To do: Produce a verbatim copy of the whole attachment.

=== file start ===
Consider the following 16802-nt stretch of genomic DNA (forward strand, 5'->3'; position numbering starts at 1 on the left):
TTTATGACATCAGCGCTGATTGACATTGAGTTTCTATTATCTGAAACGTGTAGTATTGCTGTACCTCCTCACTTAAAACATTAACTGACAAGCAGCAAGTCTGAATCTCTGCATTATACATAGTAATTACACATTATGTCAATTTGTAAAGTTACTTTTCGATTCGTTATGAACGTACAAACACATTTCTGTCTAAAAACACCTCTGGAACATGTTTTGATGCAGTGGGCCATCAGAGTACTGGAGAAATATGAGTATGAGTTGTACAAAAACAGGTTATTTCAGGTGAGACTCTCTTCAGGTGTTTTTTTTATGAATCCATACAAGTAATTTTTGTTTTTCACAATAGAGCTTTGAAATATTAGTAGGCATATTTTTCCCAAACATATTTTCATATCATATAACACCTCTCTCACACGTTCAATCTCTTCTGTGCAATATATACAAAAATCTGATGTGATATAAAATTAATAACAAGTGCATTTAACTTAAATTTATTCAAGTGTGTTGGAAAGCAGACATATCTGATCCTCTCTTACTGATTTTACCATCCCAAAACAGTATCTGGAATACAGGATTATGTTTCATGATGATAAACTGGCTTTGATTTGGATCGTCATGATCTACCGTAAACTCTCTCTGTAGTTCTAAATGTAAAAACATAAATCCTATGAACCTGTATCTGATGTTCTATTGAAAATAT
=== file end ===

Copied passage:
Consider the following 16802-nt stretch of genomic DNA (forward strand, 5'->3'; position numbering starts at 1 on the left):
TTTATGACATCAGCGCTGATTGACATTGAGTTTCTATTATCTGAAACGTGTAGTATTGCTGTACCTCCTCACTTAAAACATTAACTGACAAGCAGCAAGTCTGAATCTCTGCATTATACATAGTAATTACACATTATGTCAATTTGTAAAGTTACTTTTCGATTCGTTATGAACGTACAAACACATTTCTGTCTAAAAACACCTCTGGAACATGTTTTGATGCAGTGGGCCATCAGAGTACTGGAGAAATATGAGTATGAGTTGTACAAAAACAGGTTATTTCAGGTGAGACTCTCTTCAGGTGTTTTTTTTATGAATCCATACAAGTAATTTTTGTTTTTCACAATAGAGCTTTGAAATATTAGTAGGCATATTTTTCCCAAACATATTTTCATATCATATAACACCTCTCTCACACGTTCAATCTCTTCTGTGCAATATATACAAAAATCTGATGTGATATAAAATTAATAACAAGTGCATTTAACTTAAATTTATTCAAGTGTGTTGGAAAGCAGACATATCTGATCCTCTCTTACTGATTTTACCATCCCAAAACAGTATCTGGAATACAGGATTATGTTTCATGATGATAAACTGGCTTTGATTTGGATCGTCATGATCTACCGTAAACTCTCTCTGTAGTTCTAAATGTAAAAACATAAATCCTATGAACCTGTATCTGATGTTCTATTGAAAATAT